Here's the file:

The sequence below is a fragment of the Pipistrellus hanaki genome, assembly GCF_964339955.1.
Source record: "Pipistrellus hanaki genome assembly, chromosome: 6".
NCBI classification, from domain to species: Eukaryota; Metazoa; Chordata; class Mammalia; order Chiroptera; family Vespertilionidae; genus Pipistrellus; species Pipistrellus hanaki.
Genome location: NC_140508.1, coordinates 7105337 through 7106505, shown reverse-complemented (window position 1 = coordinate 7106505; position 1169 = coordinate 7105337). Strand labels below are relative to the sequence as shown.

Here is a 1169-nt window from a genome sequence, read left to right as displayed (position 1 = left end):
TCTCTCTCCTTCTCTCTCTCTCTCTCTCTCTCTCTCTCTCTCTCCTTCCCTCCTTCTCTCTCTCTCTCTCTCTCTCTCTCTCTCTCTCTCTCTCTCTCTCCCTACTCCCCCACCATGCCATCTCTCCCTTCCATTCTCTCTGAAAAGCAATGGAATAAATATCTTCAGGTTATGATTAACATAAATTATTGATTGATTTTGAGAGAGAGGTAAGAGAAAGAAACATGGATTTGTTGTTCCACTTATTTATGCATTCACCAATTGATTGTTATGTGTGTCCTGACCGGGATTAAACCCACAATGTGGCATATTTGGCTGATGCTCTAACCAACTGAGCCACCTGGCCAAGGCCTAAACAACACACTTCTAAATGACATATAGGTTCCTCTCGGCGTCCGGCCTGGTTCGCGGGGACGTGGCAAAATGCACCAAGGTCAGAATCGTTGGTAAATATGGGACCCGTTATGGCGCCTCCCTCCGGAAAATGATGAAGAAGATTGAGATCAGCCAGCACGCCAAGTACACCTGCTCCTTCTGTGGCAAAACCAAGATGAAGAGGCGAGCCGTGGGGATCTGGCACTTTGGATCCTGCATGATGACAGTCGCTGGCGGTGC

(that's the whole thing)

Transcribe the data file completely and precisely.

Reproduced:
The sequence below is a fragment of the Pipistrellus hanaki genome, assembly GCF_964339955.1.
Source record: "Pipistrellus hanaki genome assembly, chromosome: 6".
NCBI classification, from domain to species: Eukaryota; Metazoa; Chordata; class Mammalia; order Chiroptera; family Vespertilionidae; genus Pipistrellus; species Pipistrellus hanaki.
Genome location: NC_140508.1, coordinates 7105337 through 7106505, shown reverse-complemented (window position 1 = coordinate 7106505; position 1169 = coordinate 7105337). Strand labels below are relative to the sequence as shown.

Here is a 1169-nt window from a genome sequence, read left to right as displayed (position 1 = left end):
TCTCTCTCCTTCTCTCTCTCTCTCTCTCTCTCTCTCTCTCTCTCCTTCCCTCCTTCTCTCTCTCTCTCTCTCTCTCTCTCTCTCTCTCTCTCTCTCTCTCCCTACTCCCCCACCATGCCATCTCTCCCTTCCATTCTCTCTGAAAAGCAATGGAATAAATATCTTCAGGTTATGATTAACATAAATTATTGATTGATTTTGAGAGAGAGGTAAGAGAAAGAAACATGGATTTGTTGTTCCACTTATTTATGCATTCACCAATTGATTGTTATGTGTGTCCTGACCGGGATTAAACCCACAATGTGGCATATTTGGCTGATGCTCTAACCAACTGAGCCACCTGGCCAAGGCCTAAACAACACACTTCTAAATGACATATAGGTTCCTCTCGGCGTCCGGCCTGGTTCGCGGGGACGTGGCAAAATGCACCAAGGTCAGAATCGTTGGTAAATATGGGACCCGTTATGGCGCCTCCCTCCGGAAAATGATGAAGAAGATTGAGATCAGCCAGCACGCCAAGTACACCTGCTCCTTCTGTGGCAAAACCAAGATGAAGAGGCGAGCCGTGGGGATCTGGCACTTTGGATCCTGCATGATGACAGTCGCTGGCGGTGC